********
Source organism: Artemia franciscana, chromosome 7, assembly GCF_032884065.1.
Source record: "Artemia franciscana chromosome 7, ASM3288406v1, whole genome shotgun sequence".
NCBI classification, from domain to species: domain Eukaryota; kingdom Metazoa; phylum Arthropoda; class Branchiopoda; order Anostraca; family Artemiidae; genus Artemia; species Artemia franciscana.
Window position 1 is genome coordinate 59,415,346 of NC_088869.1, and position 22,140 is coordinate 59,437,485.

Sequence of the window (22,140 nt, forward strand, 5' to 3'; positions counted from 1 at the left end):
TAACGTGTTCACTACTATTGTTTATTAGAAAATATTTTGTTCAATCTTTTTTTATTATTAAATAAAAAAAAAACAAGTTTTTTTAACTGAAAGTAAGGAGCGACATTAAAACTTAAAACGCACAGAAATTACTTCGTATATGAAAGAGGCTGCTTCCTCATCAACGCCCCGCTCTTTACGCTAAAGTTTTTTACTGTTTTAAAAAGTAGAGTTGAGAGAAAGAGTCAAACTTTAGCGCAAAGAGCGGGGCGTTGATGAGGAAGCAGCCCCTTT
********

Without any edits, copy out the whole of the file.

Source organism: Artemia franciscana, chromosome 7, assembly GCF_032884065.1.
Source record: "Artemia franciscana chromosome 7, ASM3288406v1, whole genome shotgun sequence".
NCBI classification, from domain to species: domain Eukaryota; kingdom Metazoa; phylum Arthropoda; class Branchiopoda; order Anostraca; family Artemiidae; genus Artemia; species Artemia franciscana.
Window position 1 is genome coordinate 59,415,346 of NC_088869.1, and position 22,140 is coordinate 59,437,485.

Sequence of the window (22,140 nt, forward strand, 5' to 3'; positions counted from 1 at the left end):
TAACGTGTTCACTACTATTGTTTATTAGAAAATATTTTGTTCAATCTTTTTTTATTATTAAATAAAAAAAAAACAAGTTTTTTTAACTGAAAGTAAGGAGCGACATTAAAACTTAAAACGCACAGAAATTACTTCGTATATGAAAGAGGCTGCTTCCTCATCAACGCCCCGCTCTTTACGCTAAAGTTTTTTACTGTTTTAAAAAGTAGAGTTGAGAGAAAGAGTCAAACTTTAGCGCAAAGAGCGGGGCGTTGATGAGGAAGCAGCCCCTTT